We can’t forget about Milton Eisenhower, younger brother of U.S. President Dwight Eisenhower. He contributed a lot to the university, including getting the campus a separate ZIP code from State College proper.
Now you may wonder why James Beaver, a president who followed George Atherton and only lasted two years in his position, gets his own spot when other presidents did not? That’s because Beaver’s life is extremely compelling.
He was a lieutenant-colonel in the Civil War and saw action in many key battles. He was a leader in the Battle of Chancellorsville, where he was wounded. Unfortunately, Beaver hadn’t healed from his wound enough to command his men in the Battle of Gettysburg, but he was on-site at the very least. When healthy, he was able to lead successful attacks in the Wilderness Campaign and an assault on the Spotsylvania Court House.
Unfortunately for him, he got wounded three more times during the war: once at the Battle of Cold Harbor and twice at Petersburg. His fourth wound was his most costly, as a round shattered his right leg, forcing it to be amputated and ending his military career.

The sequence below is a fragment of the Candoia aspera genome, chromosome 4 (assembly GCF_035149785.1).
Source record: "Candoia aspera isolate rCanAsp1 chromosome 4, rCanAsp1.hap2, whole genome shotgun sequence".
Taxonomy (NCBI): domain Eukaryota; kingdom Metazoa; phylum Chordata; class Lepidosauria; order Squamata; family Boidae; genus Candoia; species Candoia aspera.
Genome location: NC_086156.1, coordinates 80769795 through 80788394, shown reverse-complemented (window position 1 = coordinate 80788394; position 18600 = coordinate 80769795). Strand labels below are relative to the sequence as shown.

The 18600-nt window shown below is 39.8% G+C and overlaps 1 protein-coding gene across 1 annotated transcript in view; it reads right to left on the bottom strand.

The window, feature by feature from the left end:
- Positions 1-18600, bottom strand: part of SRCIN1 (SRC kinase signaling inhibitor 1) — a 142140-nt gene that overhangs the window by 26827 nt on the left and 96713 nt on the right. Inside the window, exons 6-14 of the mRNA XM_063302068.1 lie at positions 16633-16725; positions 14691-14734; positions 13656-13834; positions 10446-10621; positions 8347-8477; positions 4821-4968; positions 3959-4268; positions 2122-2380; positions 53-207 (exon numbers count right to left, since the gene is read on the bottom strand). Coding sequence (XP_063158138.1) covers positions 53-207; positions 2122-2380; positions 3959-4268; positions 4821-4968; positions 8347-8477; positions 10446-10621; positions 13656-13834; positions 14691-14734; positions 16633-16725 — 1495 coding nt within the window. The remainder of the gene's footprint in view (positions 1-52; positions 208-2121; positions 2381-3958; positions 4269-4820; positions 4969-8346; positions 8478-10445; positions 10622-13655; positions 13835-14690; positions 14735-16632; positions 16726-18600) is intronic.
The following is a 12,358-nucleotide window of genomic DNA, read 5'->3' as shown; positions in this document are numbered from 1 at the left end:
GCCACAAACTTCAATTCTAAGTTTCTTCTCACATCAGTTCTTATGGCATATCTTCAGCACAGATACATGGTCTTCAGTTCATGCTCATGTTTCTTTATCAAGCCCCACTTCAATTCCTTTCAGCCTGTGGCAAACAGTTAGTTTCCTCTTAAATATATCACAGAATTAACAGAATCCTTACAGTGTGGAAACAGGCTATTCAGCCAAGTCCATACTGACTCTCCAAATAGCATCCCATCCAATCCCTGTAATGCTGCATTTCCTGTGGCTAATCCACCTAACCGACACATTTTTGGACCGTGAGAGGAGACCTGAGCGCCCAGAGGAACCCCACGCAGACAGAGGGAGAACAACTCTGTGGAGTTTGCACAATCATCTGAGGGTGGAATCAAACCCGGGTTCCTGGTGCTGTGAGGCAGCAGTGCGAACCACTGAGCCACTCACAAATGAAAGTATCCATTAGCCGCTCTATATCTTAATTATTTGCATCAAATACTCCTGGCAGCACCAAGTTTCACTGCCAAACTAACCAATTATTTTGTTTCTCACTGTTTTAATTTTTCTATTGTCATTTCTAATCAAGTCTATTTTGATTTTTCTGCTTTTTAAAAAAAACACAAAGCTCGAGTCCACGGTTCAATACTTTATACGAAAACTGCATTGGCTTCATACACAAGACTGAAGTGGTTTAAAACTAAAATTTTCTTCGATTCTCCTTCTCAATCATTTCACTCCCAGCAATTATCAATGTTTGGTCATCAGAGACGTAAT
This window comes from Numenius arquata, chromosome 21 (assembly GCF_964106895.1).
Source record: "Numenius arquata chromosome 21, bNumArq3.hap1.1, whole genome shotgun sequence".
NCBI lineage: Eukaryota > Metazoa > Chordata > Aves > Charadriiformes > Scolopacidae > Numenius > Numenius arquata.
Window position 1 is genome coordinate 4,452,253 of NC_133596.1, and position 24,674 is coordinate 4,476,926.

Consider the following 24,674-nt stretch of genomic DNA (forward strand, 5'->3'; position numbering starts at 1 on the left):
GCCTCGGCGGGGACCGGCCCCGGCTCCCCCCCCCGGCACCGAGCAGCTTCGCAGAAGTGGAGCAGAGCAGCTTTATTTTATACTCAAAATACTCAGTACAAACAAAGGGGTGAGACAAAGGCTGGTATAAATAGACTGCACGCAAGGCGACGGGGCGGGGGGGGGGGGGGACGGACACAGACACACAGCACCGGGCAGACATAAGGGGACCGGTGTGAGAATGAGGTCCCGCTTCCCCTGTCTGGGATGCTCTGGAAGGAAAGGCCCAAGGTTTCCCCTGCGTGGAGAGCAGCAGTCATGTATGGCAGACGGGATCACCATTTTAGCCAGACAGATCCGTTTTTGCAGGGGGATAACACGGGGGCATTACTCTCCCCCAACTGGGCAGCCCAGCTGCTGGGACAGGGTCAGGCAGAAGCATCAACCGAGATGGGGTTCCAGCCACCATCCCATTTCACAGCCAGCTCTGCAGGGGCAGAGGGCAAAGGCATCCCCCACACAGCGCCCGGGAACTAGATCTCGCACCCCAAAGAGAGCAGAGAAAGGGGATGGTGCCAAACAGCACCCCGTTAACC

But that isn’t all of what is notable about this guy! He ran for vice president of the United States under James Garfield’s Republican ticket. He lost, but instead of wallowing in that sadness, became governor of Pennsylvania. It’s no wonder why he gets the greatest college football stadium in the country named after him.
Now you make think this dorm, now home to the Schreyer Honors College, is named after President George Atherton. However, you would be sorely mistaken. It was actually named after his wife, Frances Washburn Atherton.
It wasn’t a posthumous naming either. Both Washburn Atherton and Atherton were alive when the hall was created and named. We can only assume it was an act of love. Who said chivalry was dead in the early 20th century?
Kern Graduate Building